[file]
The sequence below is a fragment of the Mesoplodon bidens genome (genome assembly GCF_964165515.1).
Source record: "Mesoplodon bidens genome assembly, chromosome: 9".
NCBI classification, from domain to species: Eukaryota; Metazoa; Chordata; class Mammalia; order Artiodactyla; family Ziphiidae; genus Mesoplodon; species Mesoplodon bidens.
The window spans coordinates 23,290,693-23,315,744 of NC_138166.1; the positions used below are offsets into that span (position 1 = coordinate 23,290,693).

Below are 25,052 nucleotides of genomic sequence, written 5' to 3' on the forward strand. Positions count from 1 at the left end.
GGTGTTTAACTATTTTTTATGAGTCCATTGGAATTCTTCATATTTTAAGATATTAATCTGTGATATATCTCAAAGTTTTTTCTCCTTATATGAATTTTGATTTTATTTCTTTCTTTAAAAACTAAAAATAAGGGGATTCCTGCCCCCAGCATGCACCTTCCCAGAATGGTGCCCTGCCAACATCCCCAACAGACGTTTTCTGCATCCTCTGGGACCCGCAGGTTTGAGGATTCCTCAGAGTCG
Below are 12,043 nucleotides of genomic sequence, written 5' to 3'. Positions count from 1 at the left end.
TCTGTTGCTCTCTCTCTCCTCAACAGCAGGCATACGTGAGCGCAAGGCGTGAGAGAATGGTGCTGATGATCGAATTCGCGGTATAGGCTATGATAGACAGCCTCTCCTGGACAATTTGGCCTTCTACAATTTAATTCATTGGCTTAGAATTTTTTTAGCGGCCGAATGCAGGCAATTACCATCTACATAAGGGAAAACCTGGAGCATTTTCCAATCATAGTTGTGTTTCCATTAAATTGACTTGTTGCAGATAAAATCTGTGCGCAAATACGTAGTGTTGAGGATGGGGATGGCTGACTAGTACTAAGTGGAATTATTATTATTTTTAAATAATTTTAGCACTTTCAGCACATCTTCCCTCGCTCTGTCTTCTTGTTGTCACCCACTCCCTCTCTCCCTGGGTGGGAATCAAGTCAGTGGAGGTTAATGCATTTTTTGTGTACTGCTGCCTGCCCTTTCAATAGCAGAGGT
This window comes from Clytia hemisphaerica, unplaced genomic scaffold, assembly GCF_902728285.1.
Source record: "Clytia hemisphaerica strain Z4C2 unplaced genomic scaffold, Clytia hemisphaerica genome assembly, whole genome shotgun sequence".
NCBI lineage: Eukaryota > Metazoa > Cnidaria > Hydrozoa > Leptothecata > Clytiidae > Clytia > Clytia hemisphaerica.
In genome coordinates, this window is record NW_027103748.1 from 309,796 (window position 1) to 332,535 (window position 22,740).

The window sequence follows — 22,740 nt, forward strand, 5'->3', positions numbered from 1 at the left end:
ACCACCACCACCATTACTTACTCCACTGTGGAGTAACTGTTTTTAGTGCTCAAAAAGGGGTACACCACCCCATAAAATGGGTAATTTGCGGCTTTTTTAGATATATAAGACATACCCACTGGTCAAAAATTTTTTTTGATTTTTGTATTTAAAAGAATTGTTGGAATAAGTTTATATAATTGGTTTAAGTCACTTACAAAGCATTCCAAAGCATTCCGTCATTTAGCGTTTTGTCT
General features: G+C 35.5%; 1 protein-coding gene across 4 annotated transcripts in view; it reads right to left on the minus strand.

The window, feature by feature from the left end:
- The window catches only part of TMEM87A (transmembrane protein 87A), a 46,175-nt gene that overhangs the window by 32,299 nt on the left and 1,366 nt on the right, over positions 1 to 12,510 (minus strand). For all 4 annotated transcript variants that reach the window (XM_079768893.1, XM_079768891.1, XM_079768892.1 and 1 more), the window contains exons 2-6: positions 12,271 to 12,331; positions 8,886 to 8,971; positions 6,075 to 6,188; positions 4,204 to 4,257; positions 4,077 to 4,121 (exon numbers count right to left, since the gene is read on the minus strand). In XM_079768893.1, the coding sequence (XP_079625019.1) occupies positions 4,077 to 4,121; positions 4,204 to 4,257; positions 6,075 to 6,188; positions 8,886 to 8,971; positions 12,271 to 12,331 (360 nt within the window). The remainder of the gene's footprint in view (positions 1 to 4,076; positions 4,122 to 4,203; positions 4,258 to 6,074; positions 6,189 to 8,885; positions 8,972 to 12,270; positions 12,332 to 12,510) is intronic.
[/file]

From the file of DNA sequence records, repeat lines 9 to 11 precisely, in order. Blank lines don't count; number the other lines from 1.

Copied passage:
This window comes from Clytia hemisphaerica, unplaced genomic scaffold, assembly GCF_902728285.1.
Source record: "Clytia hemisphaerica strain Z4C2 unplaced genomic scaffold, Clytia hemisphaerica genome assembly, whole genome shotgun sequence".
NCBI lineage: Eukaryota > Metazoa > Cnidaria > Hydrozoa > Leptothecata > Clytiidae > Clytia > Clytia hemisphaerica.